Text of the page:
Friday

17th Aug 2018

Commission: 120 minutes to remove illegal online content

The European Commission is demanding social media platforms share illegal content with police amid broader threats of imposing EU-wide legislation to enforce the takedown of such material.

In a closed-door meeting in Brussels on Tuesday (9 January) between several EU commissioners and some 20 firms, the commission also demanded swifter removals.

Read and decide

Join EUobserver today

Support quality EU news

Get instant access to all articles — and 18 year's of archives. 30 days free trial.

... or join as a group

EU home affairs commissioner Dimitris Avramopolous said removals should not take more than two hours.

"Information on removed content should be shared with law enforcement so it can be used as evidence in investigations," he said, along side commissioners Andrus Ansip, Elzbieta Bienkowska, Vera Jourova, Julian King and Mariya Gabriel.

Their demand is part of a broader effort by the EU to coerce the firms to take swifter action against online content deemed to incite hatred, violence and terrorism.

But what constitutes such an incitement to hatred, violence and terrorism is often open to interpretation.

The EU commission, in a paper last September, said "what is illegal offline is also illegal online" although national rules may differ on similar content.

Internet platforms will have to look at individual member state rules, understand and apply their respective cases laws on things like hate speech, and then decide if the content should be removed.

Europol, the EU police agency, already has a special unit designed to refer the content to internet service providers.

But figures on how many referrals led to investigations is unknown given that the agency does not keep such data.

Critics say US firms at risk of fines are instead more likely to remove questionable content regardless of whether it is actually illegal.

"Facebook and Twitter will censor legal material because they are scared of fines," the London-based NGO, Open Rights Group, told the BBC in December.

The firms, which broadly oppose having to police the web, instead want clear regulations, according to EU justice commissioner Jourova.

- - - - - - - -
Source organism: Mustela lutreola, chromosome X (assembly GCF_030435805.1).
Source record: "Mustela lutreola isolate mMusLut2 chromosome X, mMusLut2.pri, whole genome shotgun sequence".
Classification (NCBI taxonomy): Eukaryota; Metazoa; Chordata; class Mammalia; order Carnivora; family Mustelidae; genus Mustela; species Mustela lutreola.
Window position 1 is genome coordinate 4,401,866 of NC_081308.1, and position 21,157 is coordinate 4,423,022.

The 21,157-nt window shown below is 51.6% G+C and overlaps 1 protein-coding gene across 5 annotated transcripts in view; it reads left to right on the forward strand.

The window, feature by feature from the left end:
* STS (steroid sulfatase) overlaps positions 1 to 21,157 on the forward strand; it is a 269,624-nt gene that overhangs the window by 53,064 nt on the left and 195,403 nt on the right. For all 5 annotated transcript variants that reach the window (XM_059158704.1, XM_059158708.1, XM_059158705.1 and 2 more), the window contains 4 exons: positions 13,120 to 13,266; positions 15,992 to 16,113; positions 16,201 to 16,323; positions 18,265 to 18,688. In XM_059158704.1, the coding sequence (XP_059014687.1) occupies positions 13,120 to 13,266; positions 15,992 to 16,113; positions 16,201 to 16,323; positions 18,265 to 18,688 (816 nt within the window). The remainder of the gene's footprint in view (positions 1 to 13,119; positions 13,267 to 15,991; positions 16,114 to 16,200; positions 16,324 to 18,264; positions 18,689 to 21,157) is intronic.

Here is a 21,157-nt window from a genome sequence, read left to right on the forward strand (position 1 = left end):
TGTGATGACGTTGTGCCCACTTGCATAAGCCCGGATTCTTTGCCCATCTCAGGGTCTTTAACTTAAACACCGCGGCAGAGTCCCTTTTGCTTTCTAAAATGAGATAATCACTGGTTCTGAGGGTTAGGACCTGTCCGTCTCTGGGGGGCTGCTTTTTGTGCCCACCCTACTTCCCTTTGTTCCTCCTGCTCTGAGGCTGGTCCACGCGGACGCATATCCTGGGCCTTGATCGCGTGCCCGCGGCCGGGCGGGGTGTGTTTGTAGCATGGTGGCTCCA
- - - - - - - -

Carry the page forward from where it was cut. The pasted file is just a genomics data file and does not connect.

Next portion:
"Many of them [Silicon Valley] told me that we do not feel ourselves comfortable by being those who decide on this," she told reporters in September.

8,000 tweets per second

The task is large.

Every second around 8,000 messages are posted on Twitter. Over 72,000 people per second view a YouTube video. Another 820 images per second are also uploaded to Instagram.

Earlier this month, Titanic, a German satirical magazine had its Twitter account banned after poking fun at a right-wing AfD member, which poses questions on freedom of expression.

Twitter, along with other social media platforms, now face a potential €50 million fine in Germany since the start of the year if content that violates German hate speech laws is not removed within 24 hours.

Last September, the French ministry of interior had also ordered two Indymedia websites to remove content deemed a "provocation to terrorism".

The same content had been published in more mainstream media outlets but without recrimination from the ministry.

But EU security commissioner King, in a tweet, said more action is needed by the companies.

"Today we discussed, with industry, the need for faster action. If possible on a voluntary basis - but, if necessary we'll look at further steps," he said.

Last year's commission's paper on illegal content, known as a communication, was widely criticised by MEPs who said its ideas on automatic detection of bad content risked undermining rule of law.

The paper also followed the adaption of an EU terrorism directive, which leaves concepts like the definition of indirect incitement to terrorism open to national interpretation.

"The respect for human rights is not an obstacle to security, it is a route towards stronger and better security," Michael O'Flaherty, the director of the EU Fundamental Rights Agency, told MEPs on Monday.

EU wants tech firms to police internet

The European Commission wants private companies to police the internet for hate speech. But civil groups and CEOs of major tech firms object, preferring clear rules and regulations.

EU says Spanish website seizures were legal